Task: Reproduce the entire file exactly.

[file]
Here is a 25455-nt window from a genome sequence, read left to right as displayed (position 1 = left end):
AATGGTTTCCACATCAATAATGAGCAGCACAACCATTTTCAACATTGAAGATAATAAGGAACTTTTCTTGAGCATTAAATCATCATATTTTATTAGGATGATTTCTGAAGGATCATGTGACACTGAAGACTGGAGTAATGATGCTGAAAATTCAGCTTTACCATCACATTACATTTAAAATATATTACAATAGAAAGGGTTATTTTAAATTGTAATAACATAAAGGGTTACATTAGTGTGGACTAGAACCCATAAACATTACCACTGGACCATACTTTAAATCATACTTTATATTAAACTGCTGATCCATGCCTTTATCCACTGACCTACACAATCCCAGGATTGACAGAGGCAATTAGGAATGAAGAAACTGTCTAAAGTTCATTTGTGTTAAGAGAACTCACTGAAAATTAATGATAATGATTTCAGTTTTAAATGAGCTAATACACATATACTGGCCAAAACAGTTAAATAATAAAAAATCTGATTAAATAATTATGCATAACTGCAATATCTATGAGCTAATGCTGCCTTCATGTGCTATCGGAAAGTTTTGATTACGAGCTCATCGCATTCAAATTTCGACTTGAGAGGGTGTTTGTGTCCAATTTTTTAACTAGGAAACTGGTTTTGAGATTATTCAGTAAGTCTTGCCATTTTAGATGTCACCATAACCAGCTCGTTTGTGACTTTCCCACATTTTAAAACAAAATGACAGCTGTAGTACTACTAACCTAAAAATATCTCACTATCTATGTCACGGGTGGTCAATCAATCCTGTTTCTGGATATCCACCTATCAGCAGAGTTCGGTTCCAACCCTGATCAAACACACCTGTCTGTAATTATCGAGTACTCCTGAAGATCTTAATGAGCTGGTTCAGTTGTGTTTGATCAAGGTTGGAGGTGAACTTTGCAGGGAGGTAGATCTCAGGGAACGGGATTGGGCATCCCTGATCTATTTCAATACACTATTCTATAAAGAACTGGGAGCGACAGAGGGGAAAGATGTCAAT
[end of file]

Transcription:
Here is a 25455-nt window from a genome sequence, read left to right as displayed (position 1 = left end):
AATGGTTTCCACATCAATAATGAGCAGCACAACCATTTTCAACATTGAAGATAATAAGGAACTTTTCTTGAGCATTAAATCATCATATTTTATTAGGATGATTTCTGAAGGATCATGTGACACTGAAGACTGGAGTAATGATGCTGAAAATTCAGCTTTACCATCACATTACATTTAAAATATATTACAATAGAAAGGGTTATTTTAAATTGTAATAACATAAAGGGTTACATTAGTGTGGACTAGAACCCATAAACATTACCACTGGACCATACTTTAAATCATACTTTATATTAAACTGCTGATCCATGCCTTTATCCACTGACCTACACAATCCCAGGATTGACAGAGGCAATTAGGAATGAAGAAACTGTCTAAAGTTCATTTGTGTTAAGAGAACTCACTGAAAATTAATGATAATGATTTCAGTTTTAAATGAGCTAATACACATATACTGGCCAAAACAGTTAAATAATAAAAAATCTGATTAAATAATTATGCATAACTGCAATATCTATGAGCTAATGCTGCCTTCATGTGCTATCGGAAAGTTTTGATTACGAGCTCATCGCATTCAAATTTCGACTTGAGAGGGTGTTTGTGTCCAATTTTTTAACTAGGAAACTGGTTTTGAGATTATTCAGTAAGTCTTGCCATTTTAGATGTCACCATAACCAGCTCGTTTGTGACTTTCCCACATTTTAAAACAAAATGACAGCTGTAGTACTACTAACCTAAAAATATCTCACTATCTATGTCACGGGTGGTCAATCAATCCTGTTTCTGGATATCCACCTATCAGCAGAGTTCGGTTCCAACCCTGATCAAACACACCTGTCTGTAATTATCGAGTACTCCTGAAGATCTTAATGAGCTGGTTCAGTTGTGTTTGATCAAGGTTGGAGGTGAACTTTGCAGGGAGGTAGATCTCAGGGAACGGGATTGGGCATCCCTGATCTATTTCAATACACTATTCTATAAAGAACTGGGAGCGACAGAGGGGAAAGATGTCAAT